I took it off about a week ago, just as a trial run. It’s been weird. Mostly, it’s weird not having it on my finger. I keep going to spin it or play with it. A few times, though, I have missed it for different reasons. I have run into people who don’t know me well, and so don’t know what is important to me (read: people who don’t just automatically know that I’m not having sex by virtue of being my friend and understanding my habits and values and determined personality) and I don’t know what they think (assuming that they are completely focused on me and thinking about everything to do with me when they are with me, of course). I am paranoid that people like this (friendly acquaintances, strangers, everyone) will not simply know that I am still not having sex, but have taken off my purity ring.
This shouldn’t bother me, if the reasons I listed are true. And I meant them. I don’t think it matters if people know about whether or not I’m having sex. It shouldn’t affect the way we see each other. I should not feel the need to announce that I’m not having sex. But I’m still worried about it. As much as I’d like to think that my sexuality is personal, and something that should concern mainly me, and others only if it affects them (if I am having sex with them), that just isn’t the case. With all of the gender double standards and female slut-shaming that go on, I can’t help but want to be in the group of women that receives less negative attention. And I was planning on putting my ring back on before I went home for Easter. It would be easier that way, you know? I wouldn’t have to explain it all to the people back home who noticed it was gone. (I grew up in a small town. One of those where everyone knows everyone’s business.) I wasn’t worried that they would think I had started having sex (because I don’t care what they think…). It would just be easier as far as explanations were concerned. Right?
Then I left my ring on the shelf in my dorm room by accident. Honestly, few people, if anyone, have noticed. But if they do, I have a feeling I know what they will think. And this will be a good exercise in leaving the less (or just differently)*** shamed portion of my gender and entering the realm of people living their lives and having their values and being secure in the decisions they’ve made. This is a good way to test if I really believe what I say I believe.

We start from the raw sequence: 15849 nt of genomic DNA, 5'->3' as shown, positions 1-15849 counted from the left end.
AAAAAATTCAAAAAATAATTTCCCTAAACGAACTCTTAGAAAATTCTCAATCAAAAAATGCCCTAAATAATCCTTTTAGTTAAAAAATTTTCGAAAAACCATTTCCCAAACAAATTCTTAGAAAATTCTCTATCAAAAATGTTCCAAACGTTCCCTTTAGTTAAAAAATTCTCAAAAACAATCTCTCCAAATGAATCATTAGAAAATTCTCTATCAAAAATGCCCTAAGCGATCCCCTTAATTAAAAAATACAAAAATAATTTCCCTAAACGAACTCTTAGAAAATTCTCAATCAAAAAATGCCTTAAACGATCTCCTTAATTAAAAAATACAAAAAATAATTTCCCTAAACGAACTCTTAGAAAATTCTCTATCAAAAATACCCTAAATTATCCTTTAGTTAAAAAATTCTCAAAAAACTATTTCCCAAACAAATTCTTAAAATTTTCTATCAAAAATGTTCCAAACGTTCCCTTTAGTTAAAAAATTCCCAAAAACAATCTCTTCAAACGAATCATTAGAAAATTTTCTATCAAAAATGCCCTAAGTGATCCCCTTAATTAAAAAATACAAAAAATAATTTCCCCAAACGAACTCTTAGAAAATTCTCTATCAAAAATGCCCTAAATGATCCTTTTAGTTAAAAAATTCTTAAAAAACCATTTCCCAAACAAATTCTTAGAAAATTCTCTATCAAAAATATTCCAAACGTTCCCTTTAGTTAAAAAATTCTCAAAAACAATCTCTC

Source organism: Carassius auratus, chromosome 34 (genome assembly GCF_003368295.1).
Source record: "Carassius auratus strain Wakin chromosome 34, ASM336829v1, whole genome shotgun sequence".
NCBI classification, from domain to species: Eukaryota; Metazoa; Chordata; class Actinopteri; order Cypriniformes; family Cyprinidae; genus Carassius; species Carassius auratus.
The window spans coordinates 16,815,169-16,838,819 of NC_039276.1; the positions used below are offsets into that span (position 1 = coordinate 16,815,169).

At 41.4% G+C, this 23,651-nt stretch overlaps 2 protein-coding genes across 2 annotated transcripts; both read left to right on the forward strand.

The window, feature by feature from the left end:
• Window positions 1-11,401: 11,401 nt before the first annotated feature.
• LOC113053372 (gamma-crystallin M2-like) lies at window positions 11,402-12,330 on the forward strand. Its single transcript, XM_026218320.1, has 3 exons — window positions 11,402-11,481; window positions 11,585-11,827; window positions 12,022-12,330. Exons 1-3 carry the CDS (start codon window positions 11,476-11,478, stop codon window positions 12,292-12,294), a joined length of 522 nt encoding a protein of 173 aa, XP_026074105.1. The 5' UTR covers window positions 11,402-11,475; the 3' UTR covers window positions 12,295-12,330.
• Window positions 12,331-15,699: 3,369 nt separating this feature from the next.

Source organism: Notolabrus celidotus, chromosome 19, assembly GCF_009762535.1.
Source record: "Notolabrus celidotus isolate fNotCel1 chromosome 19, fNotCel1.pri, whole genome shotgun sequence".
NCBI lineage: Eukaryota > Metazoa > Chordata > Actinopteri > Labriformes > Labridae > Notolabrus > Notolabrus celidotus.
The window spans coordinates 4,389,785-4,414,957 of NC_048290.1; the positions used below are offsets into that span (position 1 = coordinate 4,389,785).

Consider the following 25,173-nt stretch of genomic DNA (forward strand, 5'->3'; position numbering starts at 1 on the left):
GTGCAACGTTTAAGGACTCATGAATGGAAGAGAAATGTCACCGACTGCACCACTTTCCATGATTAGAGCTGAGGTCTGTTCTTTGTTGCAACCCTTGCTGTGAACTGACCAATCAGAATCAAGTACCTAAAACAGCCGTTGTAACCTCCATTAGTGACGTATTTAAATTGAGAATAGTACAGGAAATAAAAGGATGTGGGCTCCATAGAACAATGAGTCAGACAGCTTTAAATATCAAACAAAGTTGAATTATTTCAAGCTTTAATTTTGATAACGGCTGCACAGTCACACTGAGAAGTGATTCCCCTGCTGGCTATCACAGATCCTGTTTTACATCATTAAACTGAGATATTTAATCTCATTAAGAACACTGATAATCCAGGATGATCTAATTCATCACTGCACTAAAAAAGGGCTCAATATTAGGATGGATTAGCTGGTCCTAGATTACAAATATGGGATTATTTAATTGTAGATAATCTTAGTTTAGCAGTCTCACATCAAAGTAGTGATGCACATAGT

I don’t know if I’ll put it back on, but for now, it’s off, and I look forward to seeing what comes of that, even though I will probably still feel the need to explain why I wore it for so long, and why I’m no longer wearing it. If I am asked by someone about why I’m not wearing it, I’m happy to have this conversation with them. I almost look forward to it. For everyone else with whom I do not get to talk about this in person, I guess I’ll publish an article.
*One of the main reasons for not having extramarital sex that I have heard over the years is so that you, and more importantly, your future spouse, will have better, happier sex. I’ll go out on an opinionated limb and just say that if your reasons for not having sex are so that your future spouse can have an untainted sexual partner, you also need reasons for not having sex that pertain to yourself and your own well-being. I hate the thought of young Christians (specifically young Christian girls, who are the majority of purity ring wearers) being misguided by their enthusiasm for Christ and their desire to live the good life, and being taught that their healthy sexuality, and good caution with their emotional intimacy with others, is all solely a gift for their future spouse. We’re more than that.
**I don’t condemn people for having sex outside of marriage. Being a Christian, a member of the community at Greenville College, and someone who represents this school in some capacity, I feel as though I should hesitate to say that. But I don’t, and here’s why. I can’t fault someone for being courageous and wanting to love and be loved in such a vulnerable, personal way. I have to respect people who embrace the potential for joy and heartbreak known as the human experience, and offer themselves to the mercy of emotional discomfort and pain for the sake of deep happiness and living fully.
***It is not as prevalent (or at least as media-recognized) as slut-shaming, but there are still negative comments and feelings towards people who do not have sex. I won’t get into it too much (it is discussed well here), but it’s still worth mentioning again, in a different light, that sexuality too often defines our character in society, and that just shouldn’t be the case.